THE GREAT NIJINSKY

GOD OF DANCE

A glossy introduction to the highs and lows of Nijinsky’s life and work.

The story of Vaslav Nijinsky’s life—onstage and off, in all its glamour and tragedy—unfolds.

Originally drawn to Nijinsky by photos of the ballet dancer in costume, Curlee (Trains, 2009, etc.) engaged in extensive research and details major events in Nijinsky’s life, beginning with his birth to traveling Polish performers and continuing through to his eventual confinement in various asylums and death in 1950. While much of the content focuses on Nijinsky’s art, both his dancing and choreography, time is also spent on his personal life. The text includes short biographical sketches of important artists, such as Diaghilev and Stravinsky, with whom Nijinsky crossed paths as well as explorations of Nijinsky’s romantic relationships and mental health. These discussions are frank, and though they never devolve into titillation, they do occasionally include questionable descriptions (“He was…what some would term stark raving mad”) and label Nijinsky’s sexual orientation using modern terms. Interspersed between chapters are stylized programs detailing various ballets that Nijinsky performed or choreographed, including descriptions of the ballet’s history and plot and paintings by the author. Quotations from contemporaries and occasionally the dancer himself breathe further life into the narrative. The photographs and illustrations add interest and points of engagement in what is an otherwise tragic tale of a brooding artist.

A glossy introduction to the highs and lows of Nijinsky’s life and work. (author’s note, list of performances, source notes, bibliography, image credits, index) (Biography. 13-18)

Pub Date: April 9, 2019

ISBN: 978-1-58089-800-3

Page Count: 120

Publisher: Charlesbridge Teen

Review Posted Online: Jan. 27, 2019

Kirkus Reviews Issue: Feb. 15, 2019

THE NEW QUEER CONSCIENCE

From the Pocket Change Collective series

Small but mighty necessary reading.

A miniature manifesto for radical queer acceptance that weaves together the personal and political.

Eli, a cis gay white Jewish man, uses his own identities and experiences to frame and acknowledge his perspective. In the prologue, Eli compares the global Jewish community to the global queer community, noting, “We don’t always get it right, but the importance of showing up for other Jews has been carved into the DNA of what it means to be Jewish. It is my dream that queer people develop the same ideology—what I like to call a Global Queer Conscience.” He details his own isolating experiences as a queer adolescent in an Orthodox Jewish community and reflects on how he and so many others would have benefitted from a robust and supportive queer community. The rest of the book outlines 10 principles based on the belief that an expectation of mutual care and concern across various other dimensions of identity can be integrated into queer community values. Eli’s prose is clear, straightforward, and powerful. While he makes some choices that may be divisive—for example, using the initialism LGBTQIAA+ which includes “ally”—he always makes clear those are his personal choices and that the language is ever evolving.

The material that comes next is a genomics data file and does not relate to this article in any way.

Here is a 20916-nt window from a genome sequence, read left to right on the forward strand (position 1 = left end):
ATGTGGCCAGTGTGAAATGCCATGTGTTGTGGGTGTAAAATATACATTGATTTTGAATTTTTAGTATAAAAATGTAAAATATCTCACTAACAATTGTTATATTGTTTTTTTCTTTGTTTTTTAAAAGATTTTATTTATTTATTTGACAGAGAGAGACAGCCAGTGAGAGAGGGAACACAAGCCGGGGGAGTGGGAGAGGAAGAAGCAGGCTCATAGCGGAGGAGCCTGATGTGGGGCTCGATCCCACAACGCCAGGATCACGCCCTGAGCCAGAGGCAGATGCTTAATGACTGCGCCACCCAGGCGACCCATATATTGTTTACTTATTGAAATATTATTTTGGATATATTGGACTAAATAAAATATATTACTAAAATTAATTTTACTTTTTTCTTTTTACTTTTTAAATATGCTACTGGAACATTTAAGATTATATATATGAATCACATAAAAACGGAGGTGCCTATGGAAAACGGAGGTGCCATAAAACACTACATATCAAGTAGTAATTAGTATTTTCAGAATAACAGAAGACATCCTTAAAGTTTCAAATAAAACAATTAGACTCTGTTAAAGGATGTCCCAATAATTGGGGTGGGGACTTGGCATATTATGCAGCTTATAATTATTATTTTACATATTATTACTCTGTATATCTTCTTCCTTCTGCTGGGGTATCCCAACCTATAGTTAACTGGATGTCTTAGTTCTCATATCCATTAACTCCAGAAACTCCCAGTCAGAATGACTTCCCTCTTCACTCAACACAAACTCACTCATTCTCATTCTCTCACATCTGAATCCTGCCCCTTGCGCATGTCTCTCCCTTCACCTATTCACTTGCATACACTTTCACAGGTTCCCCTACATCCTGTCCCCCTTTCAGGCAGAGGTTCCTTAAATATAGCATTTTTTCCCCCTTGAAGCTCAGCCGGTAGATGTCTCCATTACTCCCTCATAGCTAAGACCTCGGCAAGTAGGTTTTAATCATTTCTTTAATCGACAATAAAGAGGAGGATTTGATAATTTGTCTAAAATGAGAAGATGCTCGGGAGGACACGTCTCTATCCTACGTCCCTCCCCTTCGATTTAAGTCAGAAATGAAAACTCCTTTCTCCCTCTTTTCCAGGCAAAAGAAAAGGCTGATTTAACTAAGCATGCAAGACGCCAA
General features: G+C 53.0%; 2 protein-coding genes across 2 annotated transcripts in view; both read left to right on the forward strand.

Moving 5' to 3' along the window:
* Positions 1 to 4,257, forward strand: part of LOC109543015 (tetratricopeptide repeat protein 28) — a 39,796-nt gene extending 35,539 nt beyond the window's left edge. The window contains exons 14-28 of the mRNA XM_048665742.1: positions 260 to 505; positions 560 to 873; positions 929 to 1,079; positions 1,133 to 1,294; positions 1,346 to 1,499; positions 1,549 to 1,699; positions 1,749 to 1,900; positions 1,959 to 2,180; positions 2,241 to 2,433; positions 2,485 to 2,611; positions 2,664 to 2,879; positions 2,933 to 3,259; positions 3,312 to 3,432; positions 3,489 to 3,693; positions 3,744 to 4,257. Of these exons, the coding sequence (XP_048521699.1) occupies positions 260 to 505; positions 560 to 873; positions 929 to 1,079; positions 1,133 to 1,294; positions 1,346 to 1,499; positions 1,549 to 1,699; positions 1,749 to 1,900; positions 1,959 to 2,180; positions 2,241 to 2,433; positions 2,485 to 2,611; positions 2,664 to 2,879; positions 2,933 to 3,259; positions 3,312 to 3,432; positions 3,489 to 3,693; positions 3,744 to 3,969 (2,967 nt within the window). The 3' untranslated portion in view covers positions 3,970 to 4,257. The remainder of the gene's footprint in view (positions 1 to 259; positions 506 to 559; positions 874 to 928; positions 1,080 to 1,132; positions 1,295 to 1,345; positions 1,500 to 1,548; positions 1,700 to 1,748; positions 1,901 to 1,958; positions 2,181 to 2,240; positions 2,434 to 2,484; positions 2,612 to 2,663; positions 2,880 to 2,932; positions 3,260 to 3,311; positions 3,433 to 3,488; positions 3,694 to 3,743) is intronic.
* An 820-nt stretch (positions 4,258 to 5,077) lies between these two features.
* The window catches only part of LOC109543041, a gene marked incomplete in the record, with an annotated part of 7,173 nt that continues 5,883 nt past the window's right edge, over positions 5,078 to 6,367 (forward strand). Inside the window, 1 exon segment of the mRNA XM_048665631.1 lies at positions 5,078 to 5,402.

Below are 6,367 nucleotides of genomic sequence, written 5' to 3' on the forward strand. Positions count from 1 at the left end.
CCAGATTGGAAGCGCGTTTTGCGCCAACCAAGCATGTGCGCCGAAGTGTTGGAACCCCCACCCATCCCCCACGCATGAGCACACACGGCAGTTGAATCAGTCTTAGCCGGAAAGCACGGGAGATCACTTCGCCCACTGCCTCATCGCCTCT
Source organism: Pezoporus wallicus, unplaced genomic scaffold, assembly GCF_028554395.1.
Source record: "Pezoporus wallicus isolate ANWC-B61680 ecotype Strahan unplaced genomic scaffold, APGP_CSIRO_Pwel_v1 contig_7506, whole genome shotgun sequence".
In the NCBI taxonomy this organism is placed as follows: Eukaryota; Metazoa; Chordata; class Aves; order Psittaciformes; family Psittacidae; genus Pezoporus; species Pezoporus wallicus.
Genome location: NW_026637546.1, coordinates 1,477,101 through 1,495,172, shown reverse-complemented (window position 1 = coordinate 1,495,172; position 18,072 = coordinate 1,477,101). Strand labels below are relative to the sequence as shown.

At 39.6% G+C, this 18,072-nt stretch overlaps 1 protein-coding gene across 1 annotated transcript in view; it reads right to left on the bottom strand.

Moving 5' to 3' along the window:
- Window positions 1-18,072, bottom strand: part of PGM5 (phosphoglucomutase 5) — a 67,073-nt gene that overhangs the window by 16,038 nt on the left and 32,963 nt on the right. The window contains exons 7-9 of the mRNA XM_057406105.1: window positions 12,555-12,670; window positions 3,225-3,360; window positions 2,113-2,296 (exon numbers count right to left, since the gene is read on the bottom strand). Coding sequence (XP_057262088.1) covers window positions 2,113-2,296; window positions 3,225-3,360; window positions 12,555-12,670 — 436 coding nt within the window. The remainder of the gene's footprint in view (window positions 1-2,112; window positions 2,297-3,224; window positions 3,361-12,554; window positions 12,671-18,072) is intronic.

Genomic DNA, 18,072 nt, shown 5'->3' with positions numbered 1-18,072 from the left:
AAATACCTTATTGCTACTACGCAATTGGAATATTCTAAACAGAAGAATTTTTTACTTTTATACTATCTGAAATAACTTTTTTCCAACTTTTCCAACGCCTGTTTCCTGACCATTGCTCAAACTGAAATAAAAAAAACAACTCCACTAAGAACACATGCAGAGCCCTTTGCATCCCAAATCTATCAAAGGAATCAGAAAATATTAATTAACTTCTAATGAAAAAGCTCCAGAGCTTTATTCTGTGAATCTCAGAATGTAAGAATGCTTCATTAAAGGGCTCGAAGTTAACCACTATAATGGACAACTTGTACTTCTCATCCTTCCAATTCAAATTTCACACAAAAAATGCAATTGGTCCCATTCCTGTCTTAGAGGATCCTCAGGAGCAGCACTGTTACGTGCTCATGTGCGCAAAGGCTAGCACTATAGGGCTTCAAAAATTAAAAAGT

Small but mighty necessary reading. (resources) (Nonfiction. 14-18)

Pub Date: June 2, 2020

ISBN: 978-0-593-09368-9

Page Count: 64

Publisher: Penguin Workshop

Review Posted Online: March 28, 2020

Kirkus Reviews Issue: April 15, 2020

A QUEER HISTORY OF THE UNITED STATES FOR YOUNG PEOPLE

Though not the most balanced, an enlightening look back for the queer future.

An adaptation for teens of the adult title A Queer History of the United States (2011).

Divided into thematic sections, the text filters LGBTQIA+ history through key figures in each era from the 1500s to the present. Alongside watershed moments like the 1969 Stonewall uprising and the HIV/AIDS crisis of the 1980s and 1990s, the text brings to light less well-known people, places, and events: the 1625 free love colony of Merrymount, transgender Civil War hero Albert D.J. Cashier, and the 1951 founding of the Mattachine Society, to name a few. Throughout, the author and adapter take care to use accurate pronouns and avoid imposing contemporary terminology onto historical figures. In some cases, they quote primary sources to speculate about same-sex relationships while also reminding readers of past cultural differences in expressing strong affection between friends. Black-and-white illustrations or photos augment each chapter. Though it lacks the teen appeal and personable, conversational style of Sarah Prager’s Queer, There, and Everywhere (2017), this textbook-level survey contains a surprising amount of depth. However, the mention of transgender movements and activism—in particular, contemporary issues—runs on the slim side. Whereas chapters are devoted to over 30 ethnically diverse gay, lesbian, bisexual, or queer figures, some trans pioneers such as Christine Jorgensen and Holly Woodlawn are reduced to short sidebars.

Though not the most balanced, an enlightening look back for the queer future. (glossary, photo credits, bibliography, index) (Nonfiction. 14-18)

Pub Date: June 11, 2019

ISBN: 978-0-8070-5612-7

Page Count: 336

Publisher: Beacon Press

Review Posted Online: March 12, 2019

Kirkus Reviews Issue: April 15, 2019

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